Computational processing for knee flexion was adopted from our previous reports regarding computational 3D image analysis [30, 31]. First, discrete tibiae at 0°, 45°, 90° and 135° of each flexion knee model were superimposed. In the TP group, the femur including femoral tunnel in 135° flexed knee model was then moved to superimpose femurs in other angles of flexion and replace them. As a result, identical tunnel was located at each flexed model. In the TT group, the femur in 0°, 45°, and 135° of flexed knee model was replaced with the femur in 90° flexed model in which desired femoral tunnel was created in the same manner as in the TP group. The superimposition performance was ensured by the 3 D coordinate system in the special software (Rapidform 2006 INUS, Korea).
The material characteristics of the reconstructed ACL are expressed as a mathematical equation, characterized by a strain energy potential function such as in an Ogden model . The stress-strain relationship and curve fitting was performed using the hyperelastic material model [21, 32].
The bony structure was assumed to be isotropic linear elastic, which is also adequate for the study of stress and strain. The isotropic Poisson’s ratio and the Young’s modulus were adopted from data available in the literature [33, 34].
Grafts were fixed at the outer aperture of femoral tunnels to simulate the suspensory fixation. Although cortical suspensory fixation device itself was not modeled, the technology of the graft fixation chosen in this study was determined based on a study protocol reporting FEM performance of a 3D knee model . A set pretension of 40 N was then applied to grafts in the 0° knee flexion model, followed by fixation of grafts at the middle of tibial tunnels, where a tied interaction between the bone tunnel and the graft was determined. Bone-ligament contacts were modelled using penalty formulation. Frictional coefficient was set to be 0.1 .
Femoral tunnel measurement was performed with use of a true side view of the 3D model. A rectangular grid was aligned with intercondylar notch roof based on radiographic quadrant method as previously described by Bernard et al. [23, 35] and explained in detail using 3D CT models by Forsythe et al. [23, 35] Measurements were then performed in terms of percent distances of the grid from the posterior border of the lateral femoral condyle to the tunnel center (in the posterior-to-anterior (deep/shallow) directions) and from the intercondylar notch roof to the tunnel center (in the proximal-to-distal (high/low) directions).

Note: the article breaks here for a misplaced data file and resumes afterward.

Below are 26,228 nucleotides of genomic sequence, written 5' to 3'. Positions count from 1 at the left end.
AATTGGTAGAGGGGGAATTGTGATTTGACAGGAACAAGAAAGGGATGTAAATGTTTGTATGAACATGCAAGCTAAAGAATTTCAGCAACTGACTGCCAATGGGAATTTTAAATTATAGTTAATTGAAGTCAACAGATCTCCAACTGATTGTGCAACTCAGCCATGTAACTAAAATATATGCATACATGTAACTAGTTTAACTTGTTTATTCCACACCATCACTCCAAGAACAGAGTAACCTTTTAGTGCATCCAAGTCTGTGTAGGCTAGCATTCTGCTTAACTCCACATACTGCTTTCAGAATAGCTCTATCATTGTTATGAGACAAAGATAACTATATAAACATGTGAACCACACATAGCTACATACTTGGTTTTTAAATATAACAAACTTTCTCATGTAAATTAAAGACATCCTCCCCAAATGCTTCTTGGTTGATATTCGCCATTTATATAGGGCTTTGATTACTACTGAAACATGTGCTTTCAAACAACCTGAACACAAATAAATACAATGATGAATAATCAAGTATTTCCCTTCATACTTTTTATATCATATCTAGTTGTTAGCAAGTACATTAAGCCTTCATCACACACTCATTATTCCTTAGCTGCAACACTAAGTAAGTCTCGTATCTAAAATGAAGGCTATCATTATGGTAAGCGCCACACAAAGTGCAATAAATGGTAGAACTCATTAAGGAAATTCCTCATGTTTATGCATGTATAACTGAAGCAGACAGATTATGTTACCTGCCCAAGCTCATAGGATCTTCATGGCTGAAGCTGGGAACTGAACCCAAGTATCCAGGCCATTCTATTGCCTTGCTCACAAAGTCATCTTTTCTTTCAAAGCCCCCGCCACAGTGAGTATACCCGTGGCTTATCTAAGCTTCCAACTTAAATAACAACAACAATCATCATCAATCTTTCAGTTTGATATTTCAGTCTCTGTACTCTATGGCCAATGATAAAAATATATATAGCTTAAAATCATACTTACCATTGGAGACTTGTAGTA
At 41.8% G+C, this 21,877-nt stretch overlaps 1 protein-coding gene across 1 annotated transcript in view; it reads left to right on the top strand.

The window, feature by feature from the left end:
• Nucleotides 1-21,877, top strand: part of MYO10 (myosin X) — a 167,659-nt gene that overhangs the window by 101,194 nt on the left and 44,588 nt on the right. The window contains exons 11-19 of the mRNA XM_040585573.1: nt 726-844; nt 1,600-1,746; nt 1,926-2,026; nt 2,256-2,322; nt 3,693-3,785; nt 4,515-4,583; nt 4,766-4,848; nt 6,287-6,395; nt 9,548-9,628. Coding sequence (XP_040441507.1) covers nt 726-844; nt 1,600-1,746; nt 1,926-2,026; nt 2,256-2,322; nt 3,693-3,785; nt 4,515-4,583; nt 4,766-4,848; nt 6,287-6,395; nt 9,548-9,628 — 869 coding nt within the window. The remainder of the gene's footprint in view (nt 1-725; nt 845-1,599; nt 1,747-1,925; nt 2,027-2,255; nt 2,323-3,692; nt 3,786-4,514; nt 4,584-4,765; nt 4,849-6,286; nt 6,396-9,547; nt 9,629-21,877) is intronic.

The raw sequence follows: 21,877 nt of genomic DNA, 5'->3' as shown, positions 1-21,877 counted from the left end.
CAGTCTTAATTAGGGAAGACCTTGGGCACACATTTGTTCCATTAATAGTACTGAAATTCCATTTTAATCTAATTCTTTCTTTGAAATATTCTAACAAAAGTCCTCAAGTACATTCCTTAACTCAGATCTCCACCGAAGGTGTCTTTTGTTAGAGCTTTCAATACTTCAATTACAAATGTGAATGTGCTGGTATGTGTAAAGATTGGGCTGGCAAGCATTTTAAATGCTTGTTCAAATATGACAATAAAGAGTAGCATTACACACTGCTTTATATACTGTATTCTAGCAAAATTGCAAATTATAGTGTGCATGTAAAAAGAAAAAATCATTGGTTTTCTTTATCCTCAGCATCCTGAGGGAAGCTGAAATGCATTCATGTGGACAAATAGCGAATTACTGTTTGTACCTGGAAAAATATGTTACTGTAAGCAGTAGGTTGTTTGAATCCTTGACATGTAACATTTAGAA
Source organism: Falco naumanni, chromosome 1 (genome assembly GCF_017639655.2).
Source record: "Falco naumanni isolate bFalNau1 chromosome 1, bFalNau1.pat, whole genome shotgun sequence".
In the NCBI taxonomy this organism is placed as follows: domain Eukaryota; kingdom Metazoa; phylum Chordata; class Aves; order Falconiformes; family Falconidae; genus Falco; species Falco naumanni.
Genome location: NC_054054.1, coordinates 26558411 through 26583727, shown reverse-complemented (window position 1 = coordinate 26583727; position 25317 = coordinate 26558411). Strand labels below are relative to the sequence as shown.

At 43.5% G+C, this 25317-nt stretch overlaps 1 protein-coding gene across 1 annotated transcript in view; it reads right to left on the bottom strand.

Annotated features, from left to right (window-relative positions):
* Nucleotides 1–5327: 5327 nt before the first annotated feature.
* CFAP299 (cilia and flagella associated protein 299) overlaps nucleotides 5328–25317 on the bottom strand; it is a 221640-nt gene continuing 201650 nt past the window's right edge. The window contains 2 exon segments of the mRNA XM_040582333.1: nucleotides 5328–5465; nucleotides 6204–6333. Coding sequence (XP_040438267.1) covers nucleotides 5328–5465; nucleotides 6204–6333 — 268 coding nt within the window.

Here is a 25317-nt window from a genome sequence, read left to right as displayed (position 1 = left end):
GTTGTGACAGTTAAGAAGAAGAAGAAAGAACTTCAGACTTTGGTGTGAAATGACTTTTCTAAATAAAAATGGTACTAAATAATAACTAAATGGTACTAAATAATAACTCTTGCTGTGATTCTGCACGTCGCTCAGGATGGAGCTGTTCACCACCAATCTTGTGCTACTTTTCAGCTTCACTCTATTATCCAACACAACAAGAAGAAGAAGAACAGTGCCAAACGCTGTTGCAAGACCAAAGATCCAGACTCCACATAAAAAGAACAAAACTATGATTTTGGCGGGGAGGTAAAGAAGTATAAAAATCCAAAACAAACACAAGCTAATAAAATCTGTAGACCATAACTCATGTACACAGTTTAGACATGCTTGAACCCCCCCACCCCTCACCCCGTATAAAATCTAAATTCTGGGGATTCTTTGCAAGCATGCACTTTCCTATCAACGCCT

A sequential flexion of finite element model (ACL reconstructed knee model) was reproduced at four different angles (0°, 45°, 90° and 135°) as the femur was moved to each flexed position according to a 3D coordinate system based on the fixed tibia. Meanwhile, stress concentration and its maximum value were monitored in the lateral femoral condyle of the femur around the femoral tunnel (Fig. 2).
A priori power analysis was performed using power calculation tool of G*Power for Student’s t-test (v3.1.2) to determine the validity of the number of subjects necessary to distinguish significant differences in maximal stress generated within the surrounding bone structure near the tunnel after TP and modified TT ACL reconstruction. Means of difference in stress generated were defined as 1.3 MPa based on previous literature .
A sample size analysis with a power of 80% and an alpha of 0.05 showed that 10 subjects in each group were required. Thus, 12 subjects in each group were assumed to be sufficient for the statistical analyses in this study.
Differences in femoral tunnel position between the two groups were compared using Student’s t-test. Inter- and intra-observer reliabilities of each measurement are presented with intraclass correlation coefficients (ICC). To access ICC, two observers evaluated each measurement twice with a one-week interval. Differences in the maximal stress concentration at different knee flexion angles were statistically analysed using one-way analysis of variance (ANOVA) with the Tukey honestly significant difference (HSD) test for pair-wise comparisons. Comparisons of the maximum stress within the femoral bone around the femoral tunnel between two groups at four different angles were performed using Student’s t-test. The level of significance was set at P < 0.05. All statistical analyses were performed using Statistical Package for Social Science (Version 26; SPSS Inc., Chicago, IL, USA).
Femoral tunnel location
The femoral tunnel for the TP group was located 29.2 ± 3.4% in posterior-to-anterior (deep/shallow) direction and 35.1 ± 3.9% in proximal-to-distal (high/low) direction. The femoral tunnel of the modified TT group was located 38.6 ± 5.3% in posterior-to-anterior (deep/shallow) direction and 29.5 ± 3.7% in proximal-to-distal (high/low) direction. The difference in mean femoral tunnel locations expressed as percentage distance between the two groups was significantly different (posterior-to-anterior: P < 0.001, proximal-to-distal: P = 0.002). In other words, the femoral tunnel of the modified TT technique was placed in more anterior and proximal location than that of the TP technique. ICC values for inter- and intra-observer reliabilities for the femoral tunnel position in posterior-to anterior directions (0.85 and 0.87) and in proximal-to distal directions (0.80 and 0.89) were considered to be satisfactory.